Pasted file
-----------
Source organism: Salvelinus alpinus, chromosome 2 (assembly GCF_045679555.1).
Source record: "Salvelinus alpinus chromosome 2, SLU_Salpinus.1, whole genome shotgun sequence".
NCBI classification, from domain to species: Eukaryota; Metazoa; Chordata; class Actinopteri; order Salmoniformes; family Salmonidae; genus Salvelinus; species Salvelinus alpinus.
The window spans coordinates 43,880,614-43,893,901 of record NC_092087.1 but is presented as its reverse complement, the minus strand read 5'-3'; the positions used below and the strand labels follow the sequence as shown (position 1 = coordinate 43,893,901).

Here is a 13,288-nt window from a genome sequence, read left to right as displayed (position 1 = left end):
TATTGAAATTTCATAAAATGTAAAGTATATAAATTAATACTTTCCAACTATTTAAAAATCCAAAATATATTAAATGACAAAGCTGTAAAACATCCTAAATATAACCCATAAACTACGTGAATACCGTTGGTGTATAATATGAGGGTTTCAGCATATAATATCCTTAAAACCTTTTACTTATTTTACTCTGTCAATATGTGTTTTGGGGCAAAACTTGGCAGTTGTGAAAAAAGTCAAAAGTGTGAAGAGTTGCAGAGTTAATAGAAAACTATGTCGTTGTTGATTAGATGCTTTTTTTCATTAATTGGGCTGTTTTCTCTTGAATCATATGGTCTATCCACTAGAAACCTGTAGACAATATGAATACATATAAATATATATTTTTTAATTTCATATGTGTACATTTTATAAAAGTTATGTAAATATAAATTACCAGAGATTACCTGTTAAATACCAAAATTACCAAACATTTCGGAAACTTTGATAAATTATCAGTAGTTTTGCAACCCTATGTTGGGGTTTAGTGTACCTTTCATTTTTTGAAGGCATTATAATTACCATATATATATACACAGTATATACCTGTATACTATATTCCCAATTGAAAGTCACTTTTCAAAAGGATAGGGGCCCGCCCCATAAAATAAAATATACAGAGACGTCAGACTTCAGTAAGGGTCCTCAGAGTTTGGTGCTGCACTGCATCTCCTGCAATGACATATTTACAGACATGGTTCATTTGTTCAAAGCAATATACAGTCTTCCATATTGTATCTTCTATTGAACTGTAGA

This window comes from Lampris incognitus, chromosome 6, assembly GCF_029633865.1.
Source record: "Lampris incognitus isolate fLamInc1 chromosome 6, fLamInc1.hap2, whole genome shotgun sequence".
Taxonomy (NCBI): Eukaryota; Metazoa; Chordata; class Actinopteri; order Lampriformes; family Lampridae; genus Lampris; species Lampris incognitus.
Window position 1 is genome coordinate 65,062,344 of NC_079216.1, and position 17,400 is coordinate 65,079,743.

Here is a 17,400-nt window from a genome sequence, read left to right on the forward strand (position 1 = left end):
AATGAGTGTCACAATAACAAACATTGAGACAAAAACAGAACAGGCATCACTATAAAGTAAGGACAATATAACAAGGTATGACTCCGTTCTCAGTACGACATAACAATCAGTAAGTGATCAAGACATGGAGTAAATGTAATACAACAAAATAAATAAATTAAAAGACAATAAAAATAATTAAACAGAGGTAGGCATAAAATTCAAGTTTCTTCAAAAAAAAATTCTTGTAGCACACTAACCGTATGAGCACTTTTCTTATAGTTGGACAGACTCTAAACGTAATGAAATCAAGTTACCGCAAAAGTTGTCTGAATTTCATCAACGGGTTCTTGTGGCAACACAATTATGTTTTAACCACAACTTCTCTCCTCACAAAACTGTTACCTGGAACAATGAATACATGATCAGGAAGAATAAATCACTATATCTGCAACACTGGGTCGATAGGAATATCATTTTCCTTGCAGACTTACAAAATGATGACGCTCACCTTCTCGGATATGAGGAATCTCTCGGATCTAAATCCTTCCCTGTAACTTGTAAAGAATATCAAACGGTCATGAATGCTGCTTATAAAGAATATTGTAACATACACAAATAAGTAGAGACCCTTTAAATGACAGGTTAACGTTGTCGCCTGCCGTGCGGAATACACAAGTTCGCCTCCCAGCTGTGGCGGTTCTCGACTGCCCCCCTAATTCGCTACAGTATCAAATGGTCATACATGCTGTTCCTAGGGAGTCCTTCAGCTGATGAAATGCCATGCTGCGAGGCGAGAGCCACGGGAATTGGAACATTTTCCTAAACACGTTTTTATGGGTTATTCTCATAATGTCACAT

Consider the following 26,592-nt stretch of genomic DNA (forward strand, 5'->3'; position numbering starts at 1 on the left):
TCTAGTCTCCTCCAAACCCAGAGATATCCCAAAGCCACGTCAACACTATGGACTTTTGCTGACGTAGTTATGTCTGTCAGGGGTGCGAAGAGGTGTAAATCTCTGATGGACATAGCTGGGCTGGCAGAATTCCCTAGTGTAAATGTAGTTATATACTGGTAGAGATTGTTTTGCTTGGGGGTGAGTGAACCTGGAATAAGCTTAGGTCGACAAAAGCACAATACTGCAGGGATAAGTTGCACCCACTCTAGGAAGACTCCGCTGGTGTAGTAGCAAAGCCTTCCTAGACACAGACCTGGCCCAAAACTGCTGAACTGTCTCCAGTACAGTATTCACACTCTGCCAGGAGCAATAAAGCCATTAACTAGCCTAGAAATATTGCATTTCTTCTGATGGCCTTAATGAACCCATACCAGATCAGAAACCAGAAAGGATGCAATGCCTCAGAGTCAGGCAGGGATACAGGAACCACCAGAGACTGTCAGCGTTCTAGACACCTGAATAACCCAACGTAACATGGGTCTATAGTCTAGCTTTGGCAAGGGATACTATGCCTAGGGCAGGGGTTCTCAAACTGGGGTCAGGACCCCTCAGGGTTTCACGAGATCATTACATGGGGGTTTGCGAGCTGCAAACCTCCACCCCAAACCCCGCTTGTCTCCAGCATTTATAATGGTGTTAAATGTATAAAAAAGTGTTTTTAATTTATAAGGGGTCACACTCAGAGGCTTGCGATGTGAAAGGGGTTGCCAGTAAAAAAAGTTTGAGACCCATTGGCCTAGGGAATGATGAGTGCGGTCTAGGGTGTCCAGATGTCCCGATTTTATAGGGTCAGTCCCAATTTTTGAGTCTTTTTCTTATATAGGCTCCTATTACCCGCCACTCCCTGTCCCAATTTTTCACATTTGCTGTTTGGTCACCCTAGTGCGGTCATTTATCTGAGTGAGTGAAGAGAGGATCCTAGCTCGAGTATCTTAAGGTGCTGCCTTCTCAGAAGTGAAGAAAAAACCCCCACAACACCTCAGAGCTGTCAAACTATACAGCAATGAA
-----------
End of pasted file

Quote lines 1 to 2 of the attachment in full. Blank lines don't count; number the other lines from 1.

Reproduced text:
Source organism: Salvelinus alpinus, chromosome 2 (assembly GCF_045679555.1).
Source record: "Salvelinus alpinus chromosome 2, SLU_Salpinus.1, whole genome shotgun sequence".